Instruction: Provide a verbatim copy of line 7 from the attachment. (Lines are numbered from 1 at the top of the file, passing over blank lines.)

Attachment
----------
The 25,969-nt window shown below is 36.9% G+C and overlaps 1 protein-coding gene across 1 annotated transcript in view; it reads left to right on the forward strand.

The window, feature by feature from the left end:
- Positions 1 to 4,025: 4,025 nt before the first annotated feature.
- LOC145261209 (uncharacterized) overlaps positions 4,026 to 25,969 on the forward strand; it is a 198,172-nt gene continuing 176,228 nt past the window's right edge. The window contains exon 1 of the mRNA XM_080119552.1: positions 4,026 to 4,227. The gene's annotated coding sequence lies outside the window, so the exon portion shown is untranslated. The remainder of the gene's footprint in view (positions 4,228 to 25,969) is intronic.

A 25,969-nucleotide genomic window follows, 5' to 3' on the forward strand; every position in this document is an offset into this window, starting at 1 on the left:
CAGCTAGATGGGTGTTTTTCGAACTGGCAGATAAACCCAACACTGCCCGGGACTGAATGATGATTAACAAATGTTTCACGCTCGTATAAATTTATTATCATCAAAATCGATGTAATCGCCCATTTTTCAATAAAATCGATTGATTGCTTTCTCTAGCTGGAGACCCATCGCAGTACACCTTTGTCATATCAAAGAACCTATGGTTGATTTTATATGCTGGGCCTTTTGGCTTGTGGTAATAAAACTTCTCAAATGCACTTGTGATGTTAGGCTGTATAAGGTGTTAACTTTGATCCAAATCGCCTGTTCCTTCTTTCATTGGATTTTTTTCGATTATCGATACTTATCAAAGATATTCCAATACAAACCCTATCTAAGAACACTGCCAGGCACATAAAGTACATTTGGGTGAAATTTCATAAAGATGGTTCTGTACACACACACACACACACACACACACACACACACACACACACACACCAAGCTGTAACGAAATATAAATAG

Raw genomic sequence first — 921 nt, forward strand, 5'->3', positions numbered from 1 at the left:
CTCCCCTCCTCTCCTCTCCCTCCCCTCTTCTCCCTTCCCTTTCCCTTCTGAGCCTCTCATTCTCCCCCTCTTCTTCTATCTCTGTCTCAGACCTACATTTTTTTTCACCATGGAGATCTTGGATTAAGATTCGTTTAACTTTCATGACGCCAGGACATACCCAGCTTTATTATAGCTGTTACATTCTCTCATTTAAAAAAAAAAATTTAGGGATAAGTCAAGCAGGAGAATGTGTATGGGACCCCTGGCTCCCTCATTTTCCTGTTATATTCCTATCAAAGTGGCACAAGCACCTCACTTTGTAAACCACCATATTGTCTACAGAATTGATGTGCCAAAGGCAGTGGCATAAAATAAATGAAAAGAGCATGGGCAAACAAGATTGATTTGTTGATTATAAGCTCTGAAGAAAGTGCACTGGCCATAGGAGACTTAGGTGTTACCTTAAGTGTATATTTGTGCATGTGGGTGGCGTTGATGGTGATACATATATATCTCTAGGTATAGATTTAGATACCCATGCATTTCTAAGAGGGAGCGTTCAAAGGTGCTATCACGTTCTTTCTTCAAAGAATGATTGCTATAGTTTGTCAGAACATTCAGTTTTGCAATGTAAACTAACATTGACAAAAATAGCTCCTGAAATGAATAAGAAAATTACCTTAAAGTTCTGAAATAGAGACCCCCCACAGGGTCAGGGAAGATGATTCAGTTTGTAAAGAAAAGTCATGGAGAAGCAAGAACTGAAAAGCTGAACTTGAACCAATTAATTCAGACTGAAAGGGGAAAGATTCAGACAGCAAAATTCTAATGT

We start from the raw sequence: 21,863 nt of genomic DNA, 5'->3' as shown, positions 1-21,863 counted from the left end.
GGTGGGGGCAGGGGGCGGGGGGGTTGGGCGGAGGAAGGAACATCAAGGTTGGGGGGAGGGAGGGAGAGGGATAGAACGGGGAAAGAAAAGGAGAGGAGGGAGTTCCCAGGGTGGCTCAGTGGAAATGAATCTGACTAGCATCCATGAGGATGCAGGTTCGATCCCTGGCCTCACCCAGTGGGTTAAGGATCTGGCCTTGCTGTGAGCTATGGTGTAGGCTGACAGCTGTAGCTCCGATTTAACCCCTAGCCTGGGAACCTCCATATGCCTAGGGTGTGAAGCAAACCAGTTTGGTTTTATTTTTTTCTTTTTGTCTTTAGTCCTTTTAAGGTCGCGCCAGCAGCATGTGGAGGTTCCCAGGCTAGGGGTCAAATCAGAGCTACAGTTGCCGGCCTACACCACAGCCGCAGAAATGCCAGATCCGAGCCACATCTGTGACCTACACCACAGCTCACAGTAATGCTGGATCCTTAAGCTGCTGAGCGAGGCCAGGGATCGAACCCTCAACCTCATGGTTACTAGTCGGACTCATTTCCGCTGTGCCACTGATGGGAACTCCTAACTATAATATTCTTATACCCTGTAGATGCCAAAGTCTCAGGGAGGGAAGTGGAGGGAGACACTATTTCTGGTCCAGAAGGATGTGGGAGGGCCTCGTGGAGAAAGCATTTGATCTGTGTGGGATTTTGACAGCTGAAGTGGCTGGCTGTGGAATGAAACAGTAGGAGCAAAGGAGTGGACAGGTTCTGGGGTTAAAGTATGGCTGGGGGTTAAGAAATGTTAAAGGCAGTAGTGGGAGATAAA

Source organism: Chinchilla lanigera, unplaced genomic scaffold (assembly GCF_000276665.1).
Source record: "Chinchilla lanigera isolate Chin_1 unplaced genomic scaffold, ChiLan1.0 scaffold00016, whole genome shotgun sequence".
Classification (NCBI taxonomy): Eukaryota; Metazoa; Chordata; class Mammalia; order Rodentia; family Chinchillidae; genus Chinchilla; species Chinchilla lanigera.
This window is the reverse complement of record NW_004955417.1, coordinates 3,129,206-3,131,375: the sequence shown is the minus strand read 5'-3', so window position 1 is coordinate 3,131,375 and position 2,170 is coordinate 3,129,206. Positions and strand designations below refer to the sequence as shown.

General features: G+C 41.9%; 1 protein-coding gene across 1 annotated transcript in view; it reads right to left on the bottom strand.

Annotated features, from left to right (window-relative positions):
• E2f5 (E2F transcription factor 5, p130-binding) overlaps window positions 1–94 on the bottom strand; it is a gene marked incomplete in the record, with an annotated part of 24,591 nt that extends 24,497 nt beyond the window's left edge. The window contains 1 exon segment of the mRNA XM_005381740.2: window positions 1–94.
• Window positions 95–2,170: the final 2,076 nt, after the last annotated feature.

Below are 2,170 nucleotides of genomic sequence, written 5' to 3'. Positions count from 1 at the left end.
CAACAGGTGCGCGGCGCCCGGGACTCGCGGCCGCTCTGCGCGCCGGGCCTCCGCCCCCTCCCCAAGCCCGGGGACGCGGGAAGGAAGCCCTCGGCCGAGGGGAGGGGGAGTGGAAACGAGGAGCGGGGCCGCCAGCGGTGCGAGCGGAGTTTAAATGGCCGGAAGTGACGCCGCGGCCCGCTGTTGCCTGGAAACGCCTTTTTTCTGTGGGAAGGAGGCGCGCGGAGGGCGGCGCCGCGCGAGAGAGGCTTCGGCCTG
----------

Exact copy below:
Raw genomic sequence first — 921 nt, forward strand, 5'->3', positions numbered from 1 at the left: